New deep-learning model automatically detects COVID-19 pneumonia lesions

March 4, 2021
A new technique can detect COVID-19 lung damage with nearly complete accuracy. (AP Image/Sacramento Bee)

A new technique can detect COVID-19 lung damage with nearly complete accuracy. (AP Image/Sacramento Bee)

Biomedical researchers in Turkey have developed a model for a diagnostic system based on a deep-learning algorithm that can automatically detect lesions in the lungs of patients with COVID-19-related pneumonia through their CT scans with 93.26% accuracy, which can potentially help clinicians diagnose and evaluate pneumonia resulting from the coronavirus.

In a paper published Feb. 16 in the International Journal of Imaging Systems and Technology, the authors explained that they were able to achieve the high level of detection accuracy by successfully segmenting the computed tomography, or CT, images into thousands of smaller images and detecting COVID‐19 lesions in small regions of the lungs. 

Previous studies that have used deep learning‐based automatic diagnosis models for lung imaging have only analyzed full or large‐scale regions of the lung image at a time. Mehmet Siraç Özerdem, a professor at Dicle University in Turkey and lead author of the paper, told The Academic Times that the current study is the first to show that lesion patterns can be detected in very small regions of the lung, made possible with their deep learning model.

Deep learning is a subset of machine learning, the study of computer algorithms that are trained how to learn with data and which can improve automatically through experience. Deep learning is inspired by the structure and function of the human brain, and it uses a multilayered structure of algorithms called neural networks, which function much like the human brain in identifying patterns and classifying different types of information. 

Most deep-learning models are based on convolutional neural networks, which specialize in analyzing visual imagery. Beyond their use in facial recognition and speech-to-text transcription software, deep learning algorithms have also recently become one of the most popular forms of artificial intelligence at work in the diagnosis of various diseases using biomedical images.

In the current study, the researchers successfully used their deep-learning-based diagnostic model to show that lesion patterns can be detected with a high level of accuracy in small lung regions using CT images. They began this research to help combat some challenges faced by the health care industry caused by COVID-19, as pneumonia is a serious and common complication of the virus.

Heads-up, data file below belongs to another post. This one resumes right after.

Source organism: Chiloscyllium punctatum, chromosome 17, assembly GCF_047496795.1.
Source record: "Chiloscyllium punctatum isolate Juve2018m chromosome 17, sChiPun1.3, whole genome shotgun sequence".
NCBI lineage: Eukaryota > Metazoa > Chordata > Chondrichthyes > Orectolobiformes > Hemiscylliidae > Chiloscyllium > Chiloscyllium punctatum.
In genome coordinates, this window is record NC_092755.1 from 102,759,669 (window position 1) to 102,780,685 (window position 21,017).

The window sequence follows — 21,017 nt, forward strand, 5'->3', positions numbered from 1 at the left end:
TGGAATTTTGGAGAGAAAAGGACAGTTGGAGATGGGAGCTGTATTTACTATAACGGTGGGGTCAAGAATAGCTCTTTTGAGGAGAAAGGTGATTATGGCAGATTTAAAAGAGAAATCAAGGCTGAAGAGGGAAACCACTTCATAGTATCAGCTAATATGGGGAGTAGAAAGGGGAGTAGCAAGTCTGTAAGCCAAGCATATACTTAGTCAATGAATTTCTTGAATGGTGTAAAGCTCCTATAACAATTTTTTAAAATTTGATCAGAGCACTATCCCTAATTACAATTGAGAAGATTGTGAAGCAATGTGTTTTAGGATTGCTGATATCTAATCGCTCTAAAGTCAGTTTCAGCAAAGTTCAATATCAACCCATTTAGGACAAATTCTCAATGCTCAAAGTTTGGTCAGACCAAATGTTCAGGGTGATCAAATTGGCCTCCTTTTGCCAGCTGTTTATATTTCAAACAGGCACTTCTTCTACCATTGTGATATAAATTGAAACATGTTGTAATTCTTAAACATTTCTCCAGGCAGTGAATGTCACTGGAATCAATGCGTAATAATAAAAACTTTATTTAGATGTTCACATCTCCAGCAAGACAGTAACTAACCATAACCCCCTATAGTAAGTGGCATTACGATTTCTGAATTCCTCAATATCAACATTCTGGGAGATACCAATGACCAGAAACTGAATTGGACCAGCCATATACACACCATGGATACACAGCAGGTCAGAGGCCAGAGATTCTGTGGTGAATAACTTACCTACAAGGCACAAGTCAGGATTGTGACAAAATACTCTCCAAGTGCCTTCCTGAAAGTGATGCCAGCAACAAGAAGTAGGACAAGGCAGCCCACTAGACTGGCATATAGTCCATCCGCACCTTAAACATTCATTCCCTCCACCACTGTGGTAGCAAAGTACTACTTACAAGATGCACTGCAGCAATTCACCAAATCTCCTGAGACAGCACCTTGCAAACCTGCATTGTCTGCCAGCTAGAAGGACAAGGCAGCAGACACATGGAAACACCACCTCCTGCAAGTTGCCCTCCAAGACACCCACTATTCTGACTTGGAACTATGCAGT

Detecting lung lesions manually using radiologists is a tiring activity that requires focus and effort, the authors explained, and pneumonia‐induced abnormalities occur in lung CT images in several different forms. The high volume of COVID-19 pneumonia patients and a lack of experienced radiologists can cause diagnostic errors in the interpretation of the images. 

“Therefore, the urgent development of automated diagnostic systems that can scan radiological images quickly and accurately is important in combating the pandemic,” the authors said in the paper.

In the study, CT images were taken from two publicly available sources. The researchers used 102 CT scans from 69 people, including from patients who had been diagnosed with COVID‐19 and from healthy patients. A radiologist manually analyzed the CT scans and marked all apparent lesions and abnormalities, which totaled 129.

The CT scans were then broken up into 16,040 smaller image segments. Of these, 10,420 were categorized as healthy lung regions that were COVID-negative, and 5,620 were categorized as regions containing lesions that were COVID-positive.

After the CT image segments were assessed and labeled manually, they were analyzed with the research team’s proposed diagnostic model.

“The developed model managed to detect patterns related to COVID-19 lesions with an accuracy of 93.26%,” Özerdem said. “In addition to this success, the detection of very small sections in the lungs caused by lesions from chest CT images is one of the most important outcomes of the proposed model.”

Özerdem emphasized the importance of creating computer-aided diagnosis systems that can reliably assist doctors with diagnosis and follow-up treatment in COVID-19 patients. Imaging methods such as CT scans and X-rays are the best options for tracking the progress of lung lesions, their changes and any damage caused to the lungs by COVID-19, he said. 

Pneumonia cases resulting from the coronavirus are evaluated and treated by radiologists examining abnormalities or lesions in the lungs, but high demand for qualified specialists is stretching the health care sector thin, Özerdem said. The authors said these challenges can be overcome with their novel high-precision, deep learning‐based scanning system.

“The proposed model can be used as an auxiliary system by clinicians in the diagnosis and evaluation of the disease with high accuracy in health centers, where other molecular diagnostic tests are insufficient during the [COVID-19] outbreak,” the authors said.

The study, “Automatic detection and localization of COVID‐19 pneumonia using axial computed tomography images and deep convolutional neural networks,” published Feb. 16 in the International Journal of Imaging Systems and Technology, was authored by Hasan Polat, Bingol University; and Mehmet Siraç Özerdem, Faysal Ekici and Veysi Akpolat, Dicle University. 

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